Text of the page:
Are your employees active there, too?
When employees are included in your social efforts, they become important brand advocates.
In this article you’ll discover how involving employees in your social media marketing benefits your business.
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#1: Enhance Company Branding
Zappos, the online shoe, clothing and accessories retailer, has an incredibly open and social culture. Here are just a few of the ways Zappos uses social media to support and share their unique culture.
Highlight Company Culture
By making their company culture more visible on social media, Zappos not only attracts customers who appreciate how well they treat employees, but also draws in potential candidates who might want to work for the company.
Zappos believes that even the most mundane activity, like a job interview, is an experience worth sharing.
The video tweet below shows how Zappos warmly welcomes their interns.
Zappos uses the Twitter account @eyezapp to show others what it’s like to work for them and uses @InsideZappos to host the #InsideZappos tweetchat to share what happens behind the scenes. The chat engages their employees in a transparent way.
Support Employee Engagement
Zappos is great at using social media to reinforce the message that businesses are powered by people, not numbers.
Once on board, they train each employee to use Twitter.
Employees are encouraged to tweet about what they’re doing at work and share resources that customers might find useful, both on and off the Zappos site. There’s even a company leaderboard that shows which employees are on Twitter and how many followers they have.
Employees use a number of social networks and tag their social posts with the hashtags #ZapposCulture and #Zapponians. And they sometimes use the hashtag #companyculture to reach an audience beyond Zappos.
Takeaway: Zappos has laid the right foundation to encourage employees to participate in social media. With buy-in from their social media–savvy CEO, Tony Hsieh, the company’s social media strategy allows the company and employees to grow together.
Zappos’ dedication to customer service and their great company culture are clearly visible on social media, and that has had a huge impact on their sales, reputation and branding.
#2: Boost Sales and Credibility
G Michael Salon is a top Indianapolis hair salon. Its Facebook page is a great example of how a service-based business can keep a company’s image fresh and current by highlighting employees in social media posts.
G Michael Salon familiarizes customers with its stylists and their work by posting before-and-after photos, along with the employees’ names. If customers like what they see, they can request services from those stylists, resulting in increased sales.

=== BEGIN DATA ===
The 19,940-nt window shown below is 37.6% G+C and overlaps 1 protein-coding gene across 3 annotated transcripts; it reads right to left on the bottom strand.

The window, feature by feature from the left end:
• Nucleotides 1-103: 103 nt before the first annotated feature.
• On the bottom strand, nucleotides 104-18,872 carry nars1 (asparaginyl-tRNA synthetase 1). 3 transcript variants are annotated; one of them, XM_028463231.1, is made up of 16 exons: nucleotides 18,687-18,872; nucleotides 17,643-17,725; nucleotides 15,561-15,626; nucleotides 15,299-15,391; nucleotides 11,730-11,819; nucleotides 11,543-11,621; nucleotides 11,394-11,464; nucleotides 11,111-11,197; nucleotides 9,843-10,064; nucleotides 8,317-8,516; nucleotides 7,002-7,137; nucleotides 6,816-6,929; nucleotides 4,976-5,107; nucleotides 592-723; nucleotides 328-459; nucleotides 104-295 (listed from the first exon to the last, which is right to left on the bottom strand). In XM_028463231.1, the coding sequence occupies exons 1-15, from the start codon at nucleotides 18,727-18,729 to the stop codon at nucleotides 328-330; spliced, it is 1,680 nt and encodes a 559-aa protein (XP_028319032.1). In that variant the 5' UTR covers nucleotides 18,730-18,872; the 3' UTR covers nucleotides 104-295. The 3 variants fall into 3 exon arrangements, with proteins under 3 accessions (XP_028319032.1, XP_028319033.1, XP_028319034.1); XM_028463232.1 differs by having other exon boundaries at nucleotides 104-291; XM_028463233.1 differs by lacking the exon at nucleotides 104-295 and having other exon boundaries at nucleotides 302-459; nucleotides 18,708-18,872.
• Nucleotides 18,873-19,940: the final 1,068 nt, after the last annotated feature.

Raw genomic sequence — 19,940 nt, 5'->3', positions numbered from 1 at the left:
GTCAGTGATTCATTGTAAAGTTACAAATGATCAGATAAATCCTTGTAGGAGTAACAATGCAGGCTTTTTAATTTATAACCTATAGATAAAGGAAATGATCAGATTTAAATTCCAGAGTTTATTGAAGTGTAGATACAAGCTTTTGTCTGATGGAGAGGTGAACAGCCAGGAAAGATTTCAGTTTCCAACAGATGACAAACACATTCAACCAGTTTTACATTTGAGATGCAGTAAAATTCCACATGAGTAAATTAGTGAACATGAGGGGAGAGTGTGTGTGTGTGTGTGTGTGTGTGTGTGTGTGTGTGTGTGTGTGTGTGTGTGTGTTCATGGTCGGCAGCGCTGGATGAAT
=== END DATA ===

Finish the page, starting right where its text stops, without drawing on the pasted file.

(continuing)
Highlight Happy Customers
The salon makes it a point to post reviews from satisfied customers and tags the stylist who is mentioned, showing the quality of their work and encouraging more bookings.
Talk About Training and Achievements
G Michael Salon shares the professional training and certifications of its employees to instill customers’ confidence in their decision to schedule an appointment.
Similarly, when the salon reaches a goal or receives awards, they tag the employees who contributed to the success.
Promote Personal Connections
The salon celebrates employees’ birthdays or weddings to help create personal bonds between stylists and customers.
To further build those connections, the salon shares the outside interests of their employees, thereby attracting customers who have the same interests.
Takeaway: G Michael Salon understands relationships are often built through common interests between people, not brands. They make it a point to include the people behind their business in their social media updates. When those employees share those updates with their friends, the reach of each post is increased and more people become aware of the business and its services.
I would like to leave you with this thought. A company’s culture is reflected both internally and externally. Therefore, a company’s social media presence is not just external—it’s internal, too.
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What do you think? Have you tried any of these tactics to get your employees involved in social media? What best practices do you use in your company? Please leave your thoughts in the comments below. I would love to hear from you!